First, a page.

I was delighted to find Pulitzer Prize winning author Doris Kearns Goodwin’s Team of Rivals: The Political Genius of Abraham Lincoln in my Christmas book stack a few years ago.
The book provides much of the background for Steven Spielberg’s historical drama Lincoln, which I had the pleasure of watching yesterday afternoon with Liam.
It is the incredible story of the rise of the Republican Party at a time of extreme polarization in the fledgling United States. The nexus of the growing sectionalism was the twin issues of slavery and Western expansion.
Goodwin provides a brief overview of the decline of the WHIGs, the rivalries within the fragmented Republican party and the rise of Abraham Lincoln over Ohio, Gov. Salmon P. Chase on the third ballot. Despite Lincoln's subsequent election as president, his rivals felt the better man had not persevered.
He was less radical than his team of rivals and firmly anti-slavery. The torrents of change that made uniting the Republican Party so difficult were also tearing the country apart.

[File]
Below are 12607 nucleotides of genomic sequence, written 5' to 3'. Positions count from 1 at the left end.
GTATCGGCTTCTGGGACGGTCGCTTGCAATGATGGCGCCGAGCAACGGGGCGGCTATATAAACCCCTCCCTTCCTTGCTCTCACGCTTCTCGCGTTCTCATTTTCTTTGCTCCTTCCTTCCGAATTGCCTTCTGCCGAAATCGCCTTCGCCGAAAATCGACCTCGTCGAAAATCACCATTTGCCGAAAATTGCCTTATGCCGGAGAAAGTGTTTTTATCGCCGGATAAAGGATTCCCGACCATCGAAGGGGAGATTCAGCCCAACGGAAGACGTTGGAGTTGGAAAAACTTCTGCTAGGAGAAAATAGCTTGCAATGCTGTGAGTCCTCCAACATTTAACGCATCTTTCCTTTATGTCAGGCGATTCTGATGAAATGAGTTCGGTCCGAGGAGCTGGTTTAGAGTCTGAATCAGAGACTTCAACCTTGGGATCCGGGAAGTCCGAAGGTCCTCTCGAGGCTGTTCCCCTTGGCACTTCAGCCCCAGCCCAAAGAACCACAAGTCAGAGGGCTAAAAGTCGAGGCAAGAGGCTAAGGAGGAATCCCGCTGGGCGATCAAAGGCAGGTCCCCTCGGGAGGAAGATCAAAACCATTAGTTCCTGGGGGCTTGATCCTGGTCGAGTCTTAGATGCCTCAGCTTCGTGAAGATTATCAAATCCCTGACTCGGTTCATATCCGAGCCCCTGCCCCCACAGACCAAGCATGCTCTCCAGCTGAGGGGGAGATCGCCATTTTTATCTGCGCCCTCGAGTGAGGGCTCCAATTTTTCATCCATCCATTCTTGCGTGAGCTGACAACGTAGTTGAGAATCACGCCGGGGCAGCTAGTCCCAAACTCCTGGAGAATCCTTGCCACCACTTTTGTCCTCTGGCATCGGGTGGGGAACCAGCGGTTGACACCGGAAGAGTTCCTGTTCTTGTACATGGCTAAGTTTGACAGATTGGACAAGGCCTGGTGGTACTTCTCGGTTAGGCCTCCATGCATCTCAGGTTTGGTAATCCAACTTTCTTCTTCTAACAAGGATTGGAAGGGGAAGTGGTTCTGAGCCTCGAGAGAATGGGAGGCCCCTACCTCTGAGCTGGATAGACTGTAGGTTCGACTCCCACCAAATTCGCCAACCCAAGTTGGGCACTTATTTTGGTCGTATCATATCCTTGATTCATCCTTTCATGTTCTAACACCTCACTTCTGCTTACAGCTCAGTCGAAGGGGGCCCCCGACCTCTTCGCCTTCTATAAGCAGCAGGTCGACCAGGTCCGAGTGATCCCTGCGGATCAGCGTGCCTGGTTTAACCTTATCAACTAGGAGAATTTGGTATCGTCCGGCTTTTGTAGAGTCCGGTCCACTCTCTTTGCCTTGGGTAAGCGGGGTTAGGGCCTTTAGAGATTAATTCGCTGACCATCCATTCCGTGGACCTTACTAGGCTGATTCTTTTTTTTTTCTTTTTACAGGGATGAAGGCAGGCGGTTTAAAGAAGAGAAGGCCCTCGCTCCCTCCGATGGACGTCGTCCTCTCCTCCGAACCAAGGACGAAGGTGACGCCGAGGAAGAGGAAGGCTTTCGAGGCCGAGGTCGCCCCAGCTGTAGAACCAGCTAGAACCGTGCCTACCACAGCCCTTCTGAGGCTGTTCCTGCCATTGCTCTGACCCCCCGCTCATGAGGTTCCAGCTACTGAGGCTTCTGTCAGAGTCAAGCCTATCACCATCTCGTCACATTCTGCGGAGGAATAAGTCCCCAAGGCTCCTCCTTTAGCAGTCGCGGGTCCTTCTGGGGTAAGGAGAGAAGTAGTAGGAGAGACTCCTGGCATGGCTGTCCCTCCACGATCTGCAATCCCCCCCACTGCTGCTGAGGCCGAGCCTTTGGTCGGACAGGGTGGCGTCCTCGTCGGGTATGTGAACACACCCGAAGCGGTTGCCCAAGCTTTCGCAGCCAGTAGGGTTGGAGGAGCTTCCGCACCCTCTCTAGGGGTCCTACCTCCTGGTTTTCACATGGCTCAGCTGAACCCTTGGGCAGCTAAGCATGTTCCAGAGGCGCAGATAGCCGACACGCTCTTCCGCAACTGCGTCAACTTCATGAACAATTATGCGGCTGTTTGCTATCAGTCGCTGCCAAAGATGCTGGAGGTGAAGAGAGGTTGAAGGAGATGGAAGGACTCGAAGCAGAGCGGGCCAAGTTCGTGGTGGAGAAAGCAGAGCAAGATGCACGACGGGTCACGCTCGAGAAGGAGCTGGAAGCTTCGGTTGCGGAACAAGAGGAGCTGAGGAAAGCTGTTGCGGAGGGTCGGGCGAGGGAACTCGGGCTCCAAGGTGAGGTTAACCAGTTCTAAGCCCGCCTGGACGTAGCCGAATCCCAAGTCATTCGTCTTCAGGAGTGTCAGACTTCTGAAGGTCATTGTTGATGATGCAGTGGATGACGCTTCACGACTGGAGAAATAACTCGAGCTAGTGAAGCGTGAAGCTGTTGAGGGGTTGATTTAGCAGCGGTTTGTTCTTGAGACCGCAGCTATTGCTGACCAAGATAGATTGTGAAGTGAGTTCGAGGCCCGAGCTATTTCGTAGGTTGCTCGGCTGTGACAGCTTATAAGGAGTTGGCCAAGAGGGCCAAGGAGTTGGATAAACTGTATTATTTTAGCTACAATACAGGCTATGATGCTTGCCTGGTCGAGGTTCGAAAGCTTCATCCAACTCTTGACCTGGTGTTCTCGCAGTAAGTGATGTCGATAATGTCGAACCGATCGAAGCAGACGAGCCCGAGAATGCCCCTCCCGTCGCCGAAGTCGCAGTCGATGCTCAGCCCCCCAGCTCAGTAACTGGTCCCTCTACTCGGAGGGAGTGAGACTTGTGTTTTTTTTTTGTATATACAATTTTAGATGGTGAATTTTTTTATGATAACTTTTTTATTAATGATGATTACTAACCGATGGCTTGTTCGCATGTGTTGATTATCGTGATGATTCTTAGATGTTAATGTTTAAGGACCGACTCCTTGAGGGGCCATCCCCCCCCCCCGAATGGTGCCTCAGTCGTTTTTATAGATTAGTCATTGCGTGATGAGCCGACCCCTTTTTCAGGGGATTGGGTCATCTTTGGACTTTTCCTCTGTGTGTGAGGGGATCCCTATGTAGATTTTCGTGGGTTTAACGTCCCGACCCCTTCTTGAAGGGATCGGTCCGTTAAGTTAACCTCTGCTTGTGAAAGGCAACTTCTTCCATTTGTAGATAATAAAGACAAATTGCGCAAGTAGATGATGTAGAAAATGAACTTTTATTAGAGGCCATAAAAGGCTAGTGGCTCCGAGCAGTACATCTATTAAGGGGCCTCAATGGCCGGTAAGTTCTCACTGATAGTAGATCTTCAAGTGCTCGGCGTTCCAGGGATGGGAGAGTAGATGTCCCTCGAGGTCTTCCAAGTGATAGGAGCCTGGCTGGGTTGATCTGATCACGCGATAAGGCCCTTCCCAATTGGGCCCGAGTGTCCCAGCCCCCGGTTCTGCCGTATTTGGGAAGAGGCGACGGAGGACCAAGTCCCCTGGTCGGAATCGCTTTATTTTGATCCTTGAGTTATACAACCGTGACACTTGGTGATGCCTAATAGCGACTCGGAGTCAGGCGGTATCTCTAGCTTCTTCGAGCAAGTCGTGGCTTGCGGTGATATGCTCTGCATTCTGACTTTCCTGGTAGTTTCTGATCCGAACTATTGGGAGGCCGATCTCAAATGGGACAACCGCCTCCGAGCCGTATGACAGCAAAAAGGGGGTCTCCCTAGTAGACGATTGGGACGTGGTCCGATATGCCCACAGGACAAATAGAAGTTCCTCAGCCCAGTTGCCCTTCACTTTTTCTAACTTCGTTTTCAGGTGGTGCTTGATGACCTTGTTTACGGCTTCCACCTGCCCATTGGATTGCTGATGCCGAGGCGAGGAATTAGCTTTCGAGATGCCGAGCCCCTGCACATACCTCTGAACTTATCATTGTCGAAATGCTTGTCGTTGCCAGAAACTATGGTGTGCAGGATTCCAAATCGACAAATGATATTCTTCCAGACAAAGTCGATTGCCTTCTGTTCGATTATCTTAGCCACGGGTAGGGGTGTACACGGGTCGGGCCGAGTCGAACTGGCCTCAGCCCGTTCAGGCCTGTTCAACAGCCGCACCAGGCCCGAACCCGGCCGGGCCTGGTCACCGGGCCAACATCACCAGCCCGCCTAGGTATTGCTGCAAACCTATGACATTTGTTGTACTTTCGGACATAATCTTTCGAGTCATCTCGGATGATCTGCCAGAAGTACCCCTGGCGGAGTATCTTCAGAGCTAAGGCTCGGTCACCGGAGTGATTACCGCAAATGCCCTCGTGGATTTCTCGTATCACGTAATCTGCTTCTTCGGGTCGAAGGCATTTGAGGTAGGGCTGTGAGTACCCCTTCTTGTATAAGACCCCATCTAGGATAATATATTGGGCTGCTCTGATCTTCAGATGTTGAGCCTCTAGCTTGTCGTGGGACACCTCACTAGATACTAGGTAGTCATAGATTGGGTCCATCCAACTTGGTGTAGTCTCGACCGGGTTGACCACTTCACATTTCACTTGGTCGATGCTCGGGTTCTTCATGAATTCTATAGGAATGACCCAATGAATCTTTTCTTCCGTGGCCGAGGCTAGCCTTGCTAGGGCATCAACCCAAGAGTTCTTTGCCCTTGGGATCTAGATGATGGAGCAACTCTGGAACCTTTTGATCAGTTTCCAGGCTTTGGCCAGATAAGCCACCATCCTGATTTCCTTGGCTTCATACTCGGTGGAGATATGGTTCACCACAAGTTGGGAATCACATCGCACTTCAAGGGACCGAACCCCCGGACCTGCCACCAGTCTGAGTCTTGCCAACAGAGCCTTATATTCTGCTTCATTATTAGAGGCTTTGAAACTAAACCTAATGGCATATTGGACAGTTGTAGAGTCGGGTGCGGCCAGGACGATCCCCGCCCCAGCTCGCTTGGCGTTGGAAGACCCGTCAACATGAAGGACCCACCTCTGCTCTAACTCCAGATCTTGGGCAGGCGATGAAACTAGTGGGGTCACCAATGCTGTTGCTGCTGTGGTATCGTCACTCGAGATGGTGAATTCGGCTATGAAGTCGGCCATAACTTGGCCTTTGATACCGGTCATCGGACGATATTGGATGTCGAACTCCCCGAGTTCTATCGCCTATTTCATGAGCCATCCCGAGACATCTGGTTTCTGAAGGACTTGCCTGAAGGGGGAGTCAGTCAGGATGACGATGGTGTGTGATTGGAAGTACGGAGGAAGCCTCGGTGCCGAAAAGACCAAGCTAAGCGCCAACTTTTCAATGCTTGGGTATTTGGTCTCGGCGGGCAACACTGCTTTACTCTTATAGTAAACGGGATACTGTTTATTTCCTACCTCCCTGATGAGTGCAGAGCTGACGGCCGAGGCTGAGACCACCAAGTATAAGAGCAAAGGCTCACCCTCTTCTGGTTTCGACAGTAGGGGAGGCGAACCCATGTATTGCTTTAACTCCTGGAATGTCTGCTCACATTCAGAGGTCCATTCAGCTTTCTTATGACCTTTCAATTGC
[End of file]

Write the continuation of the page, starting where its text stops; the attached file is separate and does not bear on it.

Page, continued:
Not long after his election, the 15 slave states withdrew from union creating the Confederate States of America. Lincoln appointed his four major rivals to his cabinet, creating a unique governing coalition reflection the sectionalism that had embraced the country. On April 12, the Confederates fired on Fort Sumter, starting the Civil War.
Spielberg’s movie begins after Lincoln’s second election win. The country is in the fourth year of a bitter civil war, the Confederate’s are on the verge of surrendering and Lincoln is determined to pass a constitutional amendment to free America from slavery. Despite his emancipation proclamation, he fears that without a constitutional amendment, slavery will return. He knows that the average person is still very discriminatory towards colored people. If the war ends, the support to ban slavery might abate.
The movie, and the book, brilliantly depicts how Lincoln forged a team, composed of his bitterest rivals, which preserved a nation and freed his country from the curse of slavery.
It is real politic in tempest. The skill and genius of Lincoln is exposed as never before.
As a bonus to a fantastic story, the actors are simply awesome. Daniel Day-Lewis as United States President Abraham Lincoln and Sally Field, as Mary Todd Lincoln, simply shine.